I don’t have a very strong opinion on this news, but I do think that Desme is admirable for pursuing something that he finds important, and leaving another one of his great passions in order to do this. He has decided to follow his real dream, and that is something we are taught to respect from a young age. I can see why people would be annoyed by this, because he is a young man leaving baseball by choice, a game that so many of us would be overjoyed to be given the chance to play professionally. I do respect Desme’s decision, and I wish him the best in his new life.
Thanks for reading.
It has been a hectic week for me, to say the least. School is still getting back into swing after winter break, and I’m currently facing the first round of tests in the new term. Luckily, during this chaotic week nothing affecting me at all has happened in baseball. Or maybe un-luckily, as the offseason stretches on and on. Where are the hot stove news, the signings and the blockbuster trades?! Maybe it’s just me, but this has seemed to be a particularly uneventful offseason and it is really starting to hit me. At least pitchers and catchers are just around the corner.
Or maybe at the end of a long hallway. That’s a little more realistic for the way most baseball fans are feeling.
Due to the lack of baseball in my life, I’ve turned my attention to other sports, as well as other things. The NFL playoffs have also been relatively uneventful, with the only surprise so far being the New York Jets’ upset of the San Diego Chargers. Now that a New York team is once again on a quest for playoff domination, Boston fans can only stand and watch, since our Pats were dethroned in the first round by the Ravens. It’s a lot like last October, when we watched the Yankees defeat the Angels as we stood helplessly on the side. Now we’re here again, with no means to stop New York, helplessly on the side yet again.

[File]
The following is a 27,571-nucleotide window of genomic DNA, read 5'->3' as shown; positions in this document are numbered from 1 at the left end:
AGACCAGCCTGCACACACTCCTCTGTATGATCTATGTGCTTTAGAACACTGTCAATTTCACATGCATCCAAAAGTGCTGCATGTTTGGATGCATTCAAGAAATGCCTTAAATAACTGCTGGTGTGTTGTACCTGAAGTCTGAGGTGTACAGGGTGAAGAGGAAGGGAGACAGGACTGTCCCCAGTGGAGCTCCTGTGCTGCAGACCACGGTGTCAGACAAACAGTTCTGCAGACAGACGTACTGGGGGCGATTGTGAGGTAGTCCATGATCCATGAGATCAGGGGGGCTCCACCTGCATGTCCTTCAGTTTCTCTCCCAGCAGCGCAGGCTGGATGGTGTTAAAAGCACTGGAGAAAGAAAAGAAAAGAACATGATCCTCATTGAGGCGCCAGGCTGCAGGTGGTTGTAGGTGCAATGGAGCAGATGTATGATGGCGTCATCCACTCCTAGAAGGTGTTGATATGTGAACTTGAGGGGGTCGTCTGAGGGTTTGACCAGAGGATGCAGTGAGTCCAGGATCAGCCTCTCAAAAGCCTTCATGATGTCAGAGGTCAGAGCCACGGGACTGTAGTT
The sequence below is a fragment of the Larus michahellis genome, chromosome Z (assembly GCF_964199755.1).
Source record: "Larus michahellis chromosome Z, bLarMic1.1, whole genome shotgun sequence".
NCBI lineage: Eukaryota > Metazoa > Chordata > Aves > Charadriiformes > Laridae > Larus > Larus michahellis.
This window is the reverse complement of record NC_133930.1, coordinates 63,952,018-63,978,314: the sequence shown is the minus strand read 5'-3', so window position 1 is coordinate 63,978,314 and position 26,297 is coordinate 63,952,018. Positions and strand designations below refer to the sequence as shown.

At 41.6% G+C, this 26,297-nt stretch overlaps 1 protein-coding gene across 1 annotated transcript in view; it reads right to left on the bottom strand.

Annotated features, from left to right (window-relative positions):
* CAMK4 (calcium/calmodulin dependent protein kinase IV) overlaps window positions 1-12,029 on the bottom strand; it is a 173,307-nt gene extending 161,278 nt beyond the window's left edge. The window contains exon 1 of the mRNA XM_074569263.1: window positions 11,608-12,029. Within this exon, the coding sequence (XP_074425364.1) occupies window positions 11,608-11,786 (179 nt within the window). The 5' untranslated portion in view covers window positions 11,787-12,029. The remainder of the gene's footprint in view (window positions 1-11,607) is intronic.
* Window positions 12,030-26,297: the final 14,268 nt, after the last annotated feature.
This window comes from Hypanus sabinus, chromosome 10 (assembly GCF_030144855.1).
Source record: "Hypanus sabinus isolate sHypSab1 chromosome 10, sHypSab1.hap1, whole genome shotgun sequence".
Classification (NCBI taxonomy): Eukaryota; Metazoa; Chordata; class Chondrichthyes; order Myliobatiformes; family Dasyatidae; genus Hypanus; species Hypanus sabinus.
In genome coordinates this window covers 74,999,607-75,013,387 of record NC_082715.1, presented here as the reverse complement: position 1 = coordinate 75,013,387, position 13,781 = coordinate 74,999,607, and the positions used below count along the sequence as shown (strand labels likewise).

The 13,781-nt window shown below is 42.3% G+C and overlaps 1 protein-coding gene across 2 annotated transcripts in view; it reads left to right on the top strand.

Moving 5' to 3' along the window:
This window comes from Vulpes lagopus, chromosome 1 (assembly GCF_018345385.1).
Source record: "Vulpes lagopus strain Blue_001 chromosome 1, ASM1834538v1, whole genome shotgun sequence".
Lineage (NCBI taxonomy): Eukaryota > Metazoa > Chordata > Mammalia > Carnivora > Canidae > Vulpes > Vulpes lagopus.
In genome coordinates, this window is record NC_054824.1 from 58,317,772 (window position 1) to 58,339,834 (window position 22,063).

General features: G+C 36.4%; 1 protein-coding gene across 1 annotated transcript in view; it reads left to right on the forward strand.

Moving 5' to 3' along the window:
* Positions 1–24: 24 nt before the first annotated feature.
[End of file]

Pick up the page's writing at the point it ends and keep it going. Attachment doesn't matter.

While we still have basketball on our side, New York has calmly seized control of both the NFL and the MLB. Some may say that the Giants and the Jets still aren’t safely in consideration as the top teams year in and year out, but I would argue that they certainly are powerhouses. The Jets may be returning to their glory of earlier years, with a squad of young stars, and the Giants need work, but can certainly come back strong after a good offseason.
The Yankees are never not in consideration as one of the top 5 teams in baseball, literally every year. The growing truth is that New York is on its way to surpassing nearly any city as the premiere American sports town, a title that many would agree Boston has held in the last decade. Unfortunately, New York has almost reached that state of total sports domination.
While we Boston fans can do little to entirely stop NYC, we can certainly surpass them, and as the NFL season is over for us, we must turn our view to the upcoming MLB season. What better stage on which to overtake New York? After all, a little competition never hurt anybody!
We play 15 games vs. the Yankees in 2010, and we will have that many chances to show the world what we can do against them. I would say that a reasonable goal to set would be to win at least 10 of those games. Last year we started off unbelievably strong against the Yanks, but we fell apart when we really needed to beat them. We only added to the Yankees’ fantastic late season run as they pulled the lead in the AL East farther and farther from us. I don’t think we would have beaten them even if we had in fact beaten the Angels; they truly were unstoppable.
The Yankees are still one of the most talented all around teams in baseball. They have improved a great deal over this offseason, but so have we. If we can keep our cool and win the big games against the Yankees, I think the rest will work itself out. I have faith in my Sox.
However, I’m not a Yankee hater by any means. I consider myself a good sport and I try not to be a sore loser. I’ll leave it at “may the best team win.” We will see, New York, we will see.